Insulation serves a vital function in every home: it prevents heat from flowing in and out. Thanks to insulation, a home can be kept cool in the summer while staying warm in the winter. However, not all insulation is created equal, and some homes are equipped with insulation that is less efficient than others. When insulation isn’t installed correctly or is located in the wrong places, a home can lose energy–resulting in a higher-than-average energy bill and a drafty living environment.
If you’re interested in becoming a home inspector, there are four things you should know. They are: energy-efficient insulation, how energy-efficient insulation works, the various types of insulation, and where it should be installed. When equipped with knowledge about energy-efficient insulation, you’ll be able to accurately assess the insulation of a home to determine whether it’s doing its job, or if an upgrade is needed.
1. Those with Home Inspector Training Should Know How Energy-Efficient Insulation Works
Today, homes are more energy efficient than those of the past. This is due to developments in building products, smart appliances, and improved electrical systems. However, much of a home’s energy consumption depends on the amount of insulation used and where it’s installed.
During your home inspector career, it’s important to check the insulation in a home’s roof, walls, floors, and other areas to determine its thickness and the material used. When insulation is optimized for efficiency and effectiveness, less heat or cold air will escape through its exterior–putting less strain on ventilation systems and resulting in reduced energy consumption.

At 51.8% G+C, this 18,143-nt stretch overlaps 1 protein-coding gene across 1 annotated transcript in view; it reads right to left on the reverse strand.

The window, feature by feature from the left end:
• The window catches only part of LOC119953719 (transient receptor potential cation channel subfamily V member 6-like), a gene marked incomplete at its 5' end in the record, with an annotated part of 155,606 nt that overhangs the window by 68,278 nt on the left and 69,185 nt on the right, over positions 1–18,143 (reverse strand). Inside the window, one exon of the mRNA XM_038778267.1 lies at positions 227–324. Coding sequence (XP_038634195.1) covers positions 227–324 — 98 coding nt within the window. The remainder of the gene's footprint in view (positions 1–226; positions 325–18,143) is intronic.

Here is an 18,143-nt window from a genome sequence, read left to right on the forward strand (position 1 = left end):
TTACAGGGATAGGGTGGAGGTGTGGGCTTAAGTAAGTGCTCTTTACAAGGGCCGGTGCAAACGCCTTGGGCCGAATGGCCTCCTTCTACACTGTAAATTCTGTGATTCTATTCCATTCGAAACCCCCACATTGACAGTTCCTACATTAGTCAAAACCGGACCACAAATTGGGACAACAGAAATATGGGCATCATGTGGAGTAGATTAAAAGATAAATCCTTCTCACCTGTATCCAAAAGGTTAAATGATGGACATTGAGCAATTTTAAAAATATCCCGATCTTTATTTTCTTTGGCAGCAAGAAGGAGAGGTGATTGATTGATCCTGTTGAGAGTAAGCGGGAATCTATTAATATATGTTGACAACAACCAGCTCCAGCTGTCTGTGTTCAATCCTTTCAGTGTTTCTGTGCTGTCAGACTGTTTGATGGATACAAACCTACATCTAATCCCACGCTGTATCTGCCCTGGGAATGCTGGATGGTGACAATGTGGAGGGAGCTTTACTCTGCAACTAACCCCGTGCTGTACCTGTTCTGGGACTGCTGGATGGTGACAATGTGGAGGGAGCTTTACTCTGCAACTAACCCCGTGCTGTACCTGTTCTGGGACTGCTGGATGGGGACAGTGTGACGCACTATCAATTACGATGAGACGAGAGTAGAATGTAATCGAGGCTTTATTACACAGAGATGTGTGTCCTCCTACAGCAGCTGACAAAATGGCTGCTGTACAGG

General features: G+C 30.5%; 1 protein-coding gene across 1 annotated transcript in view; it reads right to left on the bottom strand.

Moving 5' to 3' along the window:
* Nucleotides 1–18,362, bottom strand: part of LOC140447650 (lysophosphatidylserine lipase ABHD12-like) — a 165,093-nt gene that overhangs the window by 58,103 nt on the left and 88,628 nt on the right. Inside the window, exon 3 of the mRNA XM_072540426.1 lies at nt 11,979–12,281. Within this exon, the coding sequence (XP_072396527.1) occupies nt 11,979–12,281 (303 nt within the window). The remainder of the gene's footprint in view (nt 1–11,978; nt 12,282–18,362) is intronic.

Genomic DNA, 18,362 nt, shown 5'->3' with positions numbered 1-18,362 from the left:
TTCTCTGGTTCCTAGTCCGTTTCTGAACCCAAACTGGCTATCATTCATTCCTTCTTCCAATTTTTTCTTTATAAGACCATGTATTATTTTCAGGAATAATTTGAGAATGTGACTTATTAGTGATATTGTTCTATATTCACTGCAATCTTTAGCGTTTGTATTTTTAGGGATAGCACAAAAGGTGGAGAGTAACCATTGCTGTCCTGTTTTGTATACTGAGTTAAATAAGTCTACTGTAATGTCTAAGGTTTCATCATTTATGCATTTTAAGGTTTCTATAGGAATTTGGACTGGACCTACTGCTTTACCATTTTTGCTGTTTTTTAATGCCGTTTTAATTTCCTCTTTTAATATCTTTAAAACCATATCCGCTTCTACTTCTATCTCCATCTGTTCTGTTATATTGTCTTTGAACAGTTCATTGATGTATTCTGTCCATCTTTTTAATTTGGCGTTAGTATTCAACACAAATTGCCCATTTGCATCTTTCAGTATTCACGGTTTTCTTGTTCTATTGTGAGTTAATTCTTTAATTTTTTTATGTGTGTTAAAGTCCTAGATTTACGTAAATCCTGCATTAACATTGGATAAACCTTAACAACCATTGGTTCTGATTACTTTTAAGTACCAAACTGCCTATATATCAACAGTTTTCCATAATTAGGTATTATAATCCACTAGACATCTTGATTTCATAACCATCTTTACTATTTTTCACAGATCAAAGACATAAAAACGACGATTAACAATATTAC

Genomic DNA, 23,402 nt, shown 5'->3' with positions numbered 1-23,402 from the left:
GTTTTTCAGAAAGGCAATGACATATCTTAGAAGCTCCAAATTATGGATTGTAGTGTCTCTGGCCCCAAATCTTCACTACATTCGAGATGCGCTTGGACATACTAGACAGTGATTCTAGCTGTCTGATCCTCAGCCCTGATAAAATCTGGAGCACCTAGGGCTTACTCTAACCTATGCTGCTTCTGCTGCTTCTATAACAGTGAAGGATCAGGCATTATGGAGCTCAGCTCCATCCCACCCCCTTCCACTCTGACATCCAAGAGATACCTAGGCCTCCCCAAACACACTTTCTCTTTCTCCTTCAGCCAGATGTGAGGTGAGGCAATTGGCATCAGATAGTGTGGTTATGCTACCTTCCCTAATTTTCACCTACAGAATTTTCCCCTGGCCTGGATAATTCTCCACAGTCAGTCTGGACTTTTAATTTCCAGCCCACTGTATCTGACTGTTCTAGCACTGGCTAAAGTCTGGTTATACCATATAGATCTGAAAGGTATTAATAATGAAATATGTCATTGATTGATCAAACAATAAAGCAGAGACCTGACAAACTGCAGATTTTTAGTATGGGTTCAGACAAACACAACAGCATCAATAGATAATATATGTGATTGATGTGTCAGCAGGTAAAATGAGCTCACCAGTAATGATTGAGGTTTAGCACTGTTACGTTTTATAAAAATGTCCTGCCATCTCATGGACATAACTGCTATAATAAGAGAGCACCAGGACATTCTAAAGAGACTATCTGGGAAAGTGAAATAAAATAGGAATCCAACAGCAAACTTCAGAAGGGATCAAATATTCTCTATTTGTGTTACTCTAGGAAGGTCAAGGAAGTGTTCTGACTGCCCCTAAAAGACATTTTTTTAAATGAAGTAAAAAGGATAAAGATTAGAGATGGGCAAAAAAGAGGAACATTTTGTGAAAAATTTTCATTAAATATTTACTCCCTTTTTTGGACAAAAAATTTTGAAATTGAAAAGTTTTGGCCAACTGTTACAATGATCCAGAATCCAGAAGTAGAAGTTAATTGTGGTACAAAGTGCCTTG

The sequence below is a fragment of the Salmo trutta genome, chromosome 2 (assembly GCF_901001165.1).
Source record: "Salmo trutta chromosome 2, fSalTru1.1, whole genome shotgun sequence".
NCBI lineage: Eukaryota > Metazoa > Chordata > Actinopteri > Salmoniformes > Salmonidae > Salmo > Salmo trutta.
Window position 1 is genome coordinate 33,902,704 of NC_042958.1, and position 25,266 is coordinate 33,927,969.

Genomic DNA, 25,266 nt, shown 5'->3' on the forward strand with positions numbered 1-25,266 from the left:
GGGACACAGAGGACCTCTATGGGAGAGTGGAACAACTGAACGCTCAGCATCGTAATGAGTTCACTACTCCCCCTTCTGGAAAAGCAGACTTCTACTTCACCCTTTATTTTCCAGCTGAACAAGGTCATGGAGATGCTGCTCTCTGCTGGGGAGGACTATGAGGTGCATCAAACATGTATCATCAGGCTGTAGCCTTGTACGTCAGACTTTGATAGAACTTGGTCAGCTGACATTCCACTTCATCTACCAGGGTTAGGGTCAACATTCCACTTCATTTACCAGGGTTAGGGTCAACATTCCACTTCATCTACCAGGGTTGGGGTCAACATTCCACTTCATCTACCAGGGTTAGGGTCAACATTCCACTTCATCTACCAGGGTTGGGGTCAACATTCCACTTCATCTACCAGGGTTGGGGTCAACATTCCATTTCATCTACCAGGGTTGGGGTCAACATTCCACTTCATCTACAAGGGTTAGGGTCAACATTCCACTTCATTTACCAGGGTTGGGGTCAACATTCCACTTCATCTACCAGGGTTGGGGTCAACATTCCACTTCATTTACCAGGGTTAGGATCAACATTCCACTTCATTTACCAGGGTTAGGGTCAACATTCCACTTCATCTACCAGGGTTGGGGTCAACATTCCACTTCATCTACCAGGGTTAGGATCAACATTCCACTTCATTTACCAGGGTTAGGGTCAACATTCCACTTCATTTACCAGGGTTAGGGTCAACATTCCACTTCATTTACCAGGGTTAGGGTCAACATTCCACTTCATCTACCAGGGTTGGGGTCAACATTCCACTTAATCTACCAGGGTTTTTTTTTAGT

2. There Are Many Different Types of Energy-Efficient Insulation
There are many different kinds of insulation which can be used in a home, and different types of insulation materials have different advantages. Insulation’s efficiency is measured as an R-value. R refers to the resistance to the flow of heat. As a home inspector, it’s important to identify the material of insulation in a home in order to determine its R-value. Cellulose, fiberglass, and spray foam insulation are all commonly used insulation materials within a home, and each of these will have a different R-value.
3. Insulation Should Be Installed in Many Different Areas of a Home
Once the existing insulation’s efficiency has been determined, those with home inspector training can move on to check all areas of a home where insulation should be installed. Many homes use excessive amounts of energy due to the fact that many areas are left un-insulated. When inspecting a home, check that there is sufficient insulation in a home’s roof, walls, attic, floors and foundation. If any of these areas aren’t equipped with insulation already, some form of the material should be installed as soon as possible to improve the home’s energy efficiency.
4. Insulation can be Measured to Determine its Efficiency
When assessing a home’s insulation for energy efficiency, it’s important to measure the insulation in place in addition to determining which areas which need to be insulated. The efficiency of a home’s insulation can be measured using an equation. First, identify the material of the insulation, and conduct research to find this insulation type’s R-value. Next, multiply this R-value by the thickness of the insulation in place. The resulting number can be compared to standard recommendations to confirm whether the amount of insulation in place is suitable to provide adequate insulation against air flow. Existing insulation may need to be upgraded for increased thickness, depending on the results.
When establishing whether a home is energy efficient, it’s important to check where the insulation is located, as well as whether additional insulation needs to be installed. Those seeking a career in home inspection can help homeowners to reduce their energy bill by identifying areas for insulation improvement, and recommending changes that will maximize energy efficiency.
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